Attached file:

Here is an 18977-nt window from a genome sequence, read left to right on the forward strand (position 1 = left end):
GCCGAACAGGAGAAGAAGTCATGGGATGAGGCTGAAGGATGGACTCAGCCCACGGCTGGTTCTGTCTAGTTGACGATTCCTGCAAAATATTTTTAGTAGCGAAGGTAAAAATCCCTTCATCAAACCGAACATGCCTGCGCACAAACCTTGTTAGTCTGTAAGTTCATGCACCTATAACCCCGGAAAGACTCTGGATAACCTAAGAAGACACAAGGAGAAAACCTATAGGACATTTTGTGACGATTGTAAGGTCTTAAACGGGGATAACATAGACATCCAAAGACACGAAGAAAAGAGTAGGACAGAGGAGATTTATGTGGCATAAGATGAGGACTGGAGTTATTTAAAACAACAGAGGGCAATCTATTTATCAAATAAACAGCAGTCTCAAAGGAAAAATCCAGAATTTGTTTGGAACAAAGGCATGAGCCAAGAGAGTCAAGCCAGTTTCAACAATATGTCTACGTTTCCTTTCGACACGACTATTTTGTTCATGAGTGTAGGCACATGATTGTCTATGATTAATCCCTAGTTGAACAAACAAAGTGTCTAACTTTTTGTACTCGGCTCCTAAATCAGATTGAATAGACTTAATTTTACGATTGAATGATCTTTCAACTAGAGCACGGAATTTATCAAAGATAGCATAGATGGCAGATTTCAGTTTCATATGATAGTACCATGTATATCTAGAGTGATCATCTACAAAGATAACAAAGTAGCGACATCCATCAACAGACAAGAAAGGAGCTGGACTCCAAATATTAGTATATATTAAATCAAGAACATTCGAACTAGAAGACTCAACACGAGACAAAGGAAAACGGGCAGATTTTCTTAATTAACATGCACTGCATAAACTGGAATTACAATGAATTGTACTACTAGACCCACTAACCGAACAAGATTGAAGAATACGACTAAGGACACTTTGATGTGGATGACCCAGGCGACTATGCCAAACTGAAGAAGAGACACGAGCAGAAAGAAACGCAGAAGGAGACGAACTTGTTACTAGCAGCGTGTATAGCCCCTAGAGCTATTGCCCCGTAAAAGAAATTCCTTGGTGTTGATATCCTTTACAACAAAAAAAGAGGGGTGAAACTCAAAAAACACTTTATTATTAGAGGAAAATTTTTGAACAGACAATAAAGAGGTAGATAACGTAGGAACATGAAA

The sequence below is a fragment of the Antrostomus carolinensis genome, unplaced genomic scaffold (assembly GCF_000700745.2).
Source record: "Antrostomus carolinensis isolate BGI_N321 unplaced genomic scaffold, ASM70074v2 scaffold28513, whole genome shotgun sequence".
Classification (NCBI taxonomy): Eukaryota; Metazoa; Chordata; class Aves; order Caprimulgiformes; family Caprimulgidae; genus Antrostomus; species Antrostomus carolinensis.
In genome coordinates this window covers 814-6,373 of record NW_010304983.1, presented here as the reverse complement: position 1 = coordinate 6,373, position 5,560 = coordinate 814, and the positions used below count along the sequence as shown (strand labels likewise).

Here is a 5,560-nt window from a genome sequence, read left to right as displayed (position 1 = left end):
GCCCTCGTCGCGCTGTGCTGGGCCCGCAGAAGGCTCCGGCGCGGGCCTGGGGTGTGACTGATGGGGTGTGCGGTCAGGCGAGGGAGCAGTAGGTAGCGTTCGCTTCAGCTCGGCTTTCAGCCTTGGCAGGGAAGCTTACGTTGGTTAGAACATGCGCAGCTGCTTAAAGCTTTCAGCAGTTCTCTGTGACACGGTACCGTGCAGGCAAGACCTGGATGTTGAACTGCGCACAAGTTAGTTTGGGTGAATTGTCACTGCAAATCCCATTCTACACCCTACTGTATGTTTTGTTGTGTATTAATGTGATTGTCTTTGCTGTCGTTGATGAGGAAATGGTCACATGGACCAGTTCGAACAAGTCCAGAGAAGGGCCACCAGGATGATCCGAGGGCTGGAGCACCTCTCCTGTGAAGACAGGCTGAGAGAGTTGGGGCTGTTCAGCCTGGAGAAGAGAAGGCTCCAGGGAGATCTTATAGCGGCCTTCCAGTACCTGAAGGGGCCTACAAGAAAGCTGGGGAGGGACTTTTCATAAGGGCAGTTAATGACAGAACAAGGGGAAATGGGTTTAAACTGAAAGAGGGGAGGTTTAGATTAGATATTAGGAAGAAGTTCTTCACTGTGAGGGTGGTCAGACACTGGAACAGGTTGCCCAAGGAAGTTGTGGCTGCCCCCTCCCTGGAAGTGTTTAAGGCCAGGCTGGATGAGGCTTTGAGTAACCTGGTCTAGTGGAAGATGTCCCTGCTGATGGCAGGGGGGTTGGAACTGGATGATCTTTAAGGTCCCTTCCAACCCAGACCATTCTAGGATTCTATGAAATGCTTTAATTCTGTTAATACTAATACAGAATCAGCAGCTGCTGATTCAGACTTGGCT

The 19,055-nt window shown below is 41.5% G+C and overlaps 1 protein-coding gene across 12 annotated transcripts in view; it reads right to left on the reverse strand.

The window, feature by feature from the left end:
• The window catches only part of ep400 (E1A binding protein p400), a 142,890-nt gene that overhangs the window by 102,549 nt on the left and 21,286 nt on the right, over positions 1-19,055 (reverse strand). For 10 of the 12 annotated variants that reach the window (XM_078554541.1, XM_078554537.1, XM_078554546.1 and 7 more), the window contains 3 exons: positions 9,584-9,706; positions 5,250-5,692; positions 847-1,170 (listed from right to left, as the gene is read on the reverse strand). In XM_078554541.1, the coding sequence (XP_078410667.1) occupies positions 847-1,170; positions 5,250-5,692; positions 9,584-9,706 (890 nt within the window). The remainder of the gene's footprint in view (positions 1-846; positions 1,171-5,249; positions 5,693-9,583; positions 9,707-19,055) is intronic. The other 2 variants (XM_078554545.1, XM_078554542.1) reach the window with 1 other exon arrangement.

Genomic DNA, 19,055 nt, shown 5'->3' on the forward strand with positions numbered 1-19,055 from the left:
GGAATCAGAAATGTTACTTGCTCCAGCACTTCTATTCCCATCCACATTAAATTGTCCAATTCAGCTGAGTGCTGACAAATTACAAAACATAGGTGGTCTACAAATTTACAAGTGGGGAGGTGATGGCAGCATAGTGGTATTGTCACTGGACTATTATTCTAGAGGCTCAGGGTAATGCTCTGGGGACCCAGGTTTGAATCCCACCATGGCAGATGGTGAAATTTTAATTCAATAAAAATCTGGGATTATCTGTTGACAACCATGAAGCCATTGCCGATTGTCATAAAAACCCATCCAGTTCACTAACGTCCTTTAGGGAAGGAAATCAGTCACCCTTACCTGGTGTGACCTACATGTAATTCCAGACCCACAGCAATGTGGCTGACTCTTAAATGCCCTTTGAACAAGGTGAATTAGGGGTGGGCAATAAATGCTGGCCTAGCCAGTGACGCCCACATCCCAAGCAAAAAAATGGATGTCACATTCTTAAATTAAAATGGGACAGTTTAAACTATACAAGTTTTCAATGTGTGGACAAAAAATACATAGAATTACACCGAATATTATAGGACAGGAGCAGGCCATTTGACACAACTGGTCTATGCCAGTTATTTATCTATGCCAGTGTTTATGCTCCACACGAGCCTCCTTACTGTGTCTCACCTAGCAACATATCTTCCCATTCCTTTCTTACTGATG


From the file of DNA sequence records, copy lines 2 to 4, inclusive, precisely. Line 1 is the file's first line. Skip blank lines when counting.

GCCGAACAGGAGAAGAAGTCATGGGATGAGGCTGAAGGATGGACTCAGCCCACGGCTGGTTCTGTCTAGTTGACGATTCCTGCAAAATATTTTTAGTAGCGAAGGTAAAAATCCCTTCATCAAACCGAACATGCCTGCGCACAAACCTTGTTAGTCTGTAAGTTCATGCACCTATAACCCCGGAAAGACTCTGGATAACCTAAGAAGACACAAGGAGAAAACCTATAGGACATTTTGTGACGATTGTAAGGTCTTAAACGGGGATAACATAGACATCCAAAGACACGAAGAAAAGAGTAGGACAGAGGAGATTTATGTGGCATAAGATGAGGACTGGAGTTATTTAAAACAACAGAGGGCAATCTATTTATCAAATAAACAGCAGTCTCAAAGGAAAAATCCAGAATTTGTTTGGAACAAAGGCATGAGCCAAGAGAGTCAAGCCAGTTTCAACAATATGTCTACGTTTCCTTTCGACACGACTATTTTGTTCATGAGTGTAGGCACATGATTGTCTATGATTAATCCCTAGTTGAACAAACAAAGTGTCTAACTTTTTGTACTCGGCTCCTAAATCAGATTGAATAGACTTAATTTTACGATTGAATGATCTTTCAACTAGAGCACGGAATTTATCAAAGATAGCATAGATGGCAGATTTCAGTTTCATATGATAGTACCATGTATATCTAGAGTGATCATCTACAAAGATAACAAAGTAGCGACATCCATCAACAGACAAGAAAGGAGCTGGACTCCAAATATTAGTATATATTAAATCAAGAACATTCGAACTAGAAGACTCAACACGAGACAAAGGAAAACGGGCAGATTTTCTTAATTAACATGCACTGCATAAACTGGAATTACAATGAATTGTACTACTAGACCCACTAACCGAACAAGATTGAAGAATACGACTAAGGACACTTTGATGTGGATGACCCAGGCGACTATGCCAAACTGAAGAAGAGACACGAGCAGAAAGAAACGCAGAAGGAGACGAACTTGTTACTAGCAGCGTGTATAGCCCCTAGAGCTATTGCCCCGTAAAAGAAATTCCTTGGTGTTGATATCCTTTACAACAAAAAAAGAGGGGTGAAACTCAAAAAACACTTTATTATTAGAGGAAAATTTTTGAACAGACAATAAAGAGGTAGATAACGTAGGAACATGAAA

The sequence below is a fragment of the Antrostomus carolinensis genome, unplaced genomic scaffold (assembly GCF_000700745.2).
Source record: "Antrostomus carolinensis isolate BGI_N321 unplaced genomic scaffold, ASM70074v2 scaffold28513, whole genome shotgun sequence".